How U.S. iCloud users can ensure their data isn’t migrated to state-owned servers in China

“While Apple yesterday warned Chinese customers that their data would be migrated to local servers managed by a government-owned company from the end of February, TechCrunch reports that some U.S. customers are also being caught up in the migration,” Ben Lovejoy writes for 9to5Mac.

“Apple yesterday announced that the transfer of iCloud data to GCBD servers will take place from February 28. The company issued a reassuring-sounding statement that the same encryption standards would be applied, and that ‘no backdoors will be created into any of our systems,'” Lovejoy writes. “However, Apple’s revised iCloud terms and conditions for the country make it clear that GCBD will have full access to the data.”

“There appear to be a couple of ways that U.S. customers could be included in the migration. First, if an Apple ID was originally created in China, that may remain the country setting even if the customer is now living in the USA. Second, a U.S. customer who has spent some time in China may have changed their country or region during their stay,” Lovejoy writes. “Fortunately, Apple offers a simple alternative. ‘You can edit the country or region setting of your Apple ID to reflect your current country or region.'”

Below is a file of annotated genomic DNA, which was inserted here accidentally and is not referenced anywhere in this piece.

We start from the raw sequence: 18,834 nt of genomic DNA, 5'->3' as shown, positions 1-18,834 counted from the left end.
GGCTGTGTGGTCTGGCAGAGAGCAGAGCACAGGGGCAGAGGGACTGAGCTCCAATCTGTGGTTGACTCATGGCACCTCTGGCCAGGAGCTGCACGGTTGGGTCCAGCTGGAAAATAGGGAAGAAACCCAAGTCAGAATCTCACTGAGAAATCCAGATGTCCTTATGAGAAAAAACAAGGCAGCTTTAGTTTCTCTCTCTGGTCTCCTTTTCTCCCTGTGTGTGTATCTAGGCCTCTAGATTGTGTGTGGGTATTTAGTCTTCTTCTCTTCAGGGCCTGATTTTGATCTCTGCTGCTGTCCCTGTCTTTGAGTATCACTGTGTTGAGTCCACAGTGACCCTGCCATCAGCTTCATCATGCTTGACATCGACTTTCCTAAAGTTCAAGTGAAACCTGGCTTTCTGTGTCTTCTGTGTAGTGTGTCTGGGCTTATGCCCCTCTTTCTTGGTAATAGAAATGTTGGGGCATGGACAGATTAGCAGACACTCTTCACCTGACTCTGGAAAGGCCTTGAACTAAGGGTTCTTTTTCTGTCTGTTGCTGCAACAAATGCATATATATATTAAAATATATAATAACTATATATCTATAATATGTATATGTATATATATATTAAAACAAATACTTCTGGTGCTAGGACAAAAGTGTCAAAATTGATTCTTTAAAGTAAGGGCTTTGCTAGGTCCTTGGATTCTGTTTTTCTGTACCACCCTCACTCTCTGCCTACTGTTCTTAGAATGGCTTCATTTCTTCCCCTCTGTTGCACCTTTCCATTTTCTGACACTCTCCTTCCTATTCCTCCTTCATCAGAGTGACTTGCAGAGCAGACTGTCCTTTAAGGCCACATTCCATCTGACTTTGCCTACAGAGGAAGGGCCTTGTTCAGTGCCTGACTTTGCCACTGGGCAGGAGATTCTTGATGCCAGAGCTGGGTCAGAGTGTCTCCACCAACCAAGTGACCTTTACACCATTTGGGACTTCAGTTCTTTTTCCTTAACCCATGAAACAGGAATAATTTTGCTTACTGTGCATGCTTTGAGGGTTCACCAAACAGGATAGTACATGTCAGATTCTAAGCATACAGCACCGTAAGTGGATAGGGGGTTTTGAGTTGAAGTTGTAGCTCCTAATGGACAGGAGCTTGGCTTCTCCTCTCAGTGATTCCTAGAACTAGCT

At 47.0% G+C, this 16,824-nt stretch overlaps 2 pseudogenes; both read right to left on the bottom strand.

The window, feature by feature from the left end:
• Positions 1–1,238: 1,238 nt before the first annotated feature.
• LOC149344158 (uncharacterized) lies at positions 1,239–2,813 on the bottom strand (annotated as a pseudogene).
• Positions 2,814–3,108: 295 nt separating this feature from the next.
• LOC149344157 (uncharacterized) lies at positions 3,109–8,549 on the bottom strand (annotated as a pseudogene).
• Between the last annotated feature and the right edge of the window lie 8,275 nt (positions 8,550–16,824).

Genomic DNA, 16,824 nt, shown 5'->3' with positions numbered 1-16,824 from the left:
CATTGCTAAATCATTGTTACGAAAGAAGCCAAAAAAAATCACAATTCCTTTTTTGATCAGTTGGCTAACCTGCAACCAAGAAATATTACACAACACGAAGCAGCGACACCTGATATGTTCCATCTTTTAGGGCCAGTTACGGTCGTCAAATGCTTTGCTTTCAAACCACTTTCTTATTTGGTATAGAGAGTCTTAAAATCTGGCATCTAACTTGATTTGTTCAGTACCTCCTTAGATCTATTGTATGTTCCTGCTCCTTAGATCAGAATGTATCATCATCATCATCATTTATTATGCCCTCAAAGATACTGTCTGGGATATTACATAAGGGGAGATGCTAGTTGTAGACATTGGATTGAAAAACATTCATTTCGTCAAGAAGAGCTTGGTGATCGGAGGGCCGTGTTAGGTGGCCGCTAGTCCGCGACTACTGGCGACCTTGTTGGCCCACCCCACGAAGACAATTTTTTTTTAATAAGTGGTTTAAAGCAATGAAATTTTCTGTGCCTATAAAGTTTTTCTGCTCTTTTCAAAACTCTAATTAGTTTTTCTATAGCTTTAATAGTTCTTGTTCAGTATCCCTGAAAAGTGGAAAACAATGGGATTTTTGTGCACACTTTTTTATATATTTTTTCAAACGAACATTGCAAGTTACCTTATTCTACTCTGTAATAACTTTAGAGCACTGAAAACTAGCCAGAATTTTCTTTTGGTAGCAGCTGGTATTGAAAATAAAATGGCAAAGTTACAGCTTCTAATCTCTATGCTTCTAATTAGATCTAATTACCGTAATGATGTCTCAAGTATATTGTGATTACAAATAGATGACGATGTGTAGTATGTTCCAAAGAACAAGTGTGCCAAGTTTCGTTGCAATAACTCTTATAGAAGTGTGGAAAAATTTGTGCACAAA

Read more in the full article here.

MacDailyNews Take: Information on how to change your Apple ID country or region via Apple’s support pages is here.

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The New Yorker: What Apple has to fear from China – April 30, 2016
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      1. Jobs’ worse mistake was not following professional medical advice. Jobs could have had added years, if not decades, to life had he received advanced medical treatment.

        1. No, Steve’s worst mistake was in persuading Pepsico CEO John Sculley to lead Apple Computer, Inc. Otherwise, Steve would not have been exiled from the company he founded, and there might never have been an abduction by Bill Gates of the Macintosh GUI and its perversion into Windows, one of the more crass moral crimes of twentieth-century commerce. And there wouldn’t have been a need for Steve to make a comeback and rescue Apple from bankruptcy. He’d have been like Donald Trump—a straight-line rags-to-riches story without any detours. (Donald had only a very small loan from his father to start out.)

    1. I wish you would say, “US’s most prosperous company,” or “the country of the the United States most respected tech company,” or…. You may have better phrasing.

  1. Don’t have your info on the cloud in the first place. Certain info needs to be locked up and difficult to get to. Just ask those celebrities who had their data hacked on Apple’s cloud. These corporations want to make you believe that you need to have ALL your info at your finger tips, no you don’t.

  2. Maybe Chinese want to have their data kept safe from NSA and FBI.

    European countries should also make sure that their data stays in the EU. Especially now when there is this Shithole Orange Dork as a president of the USA.

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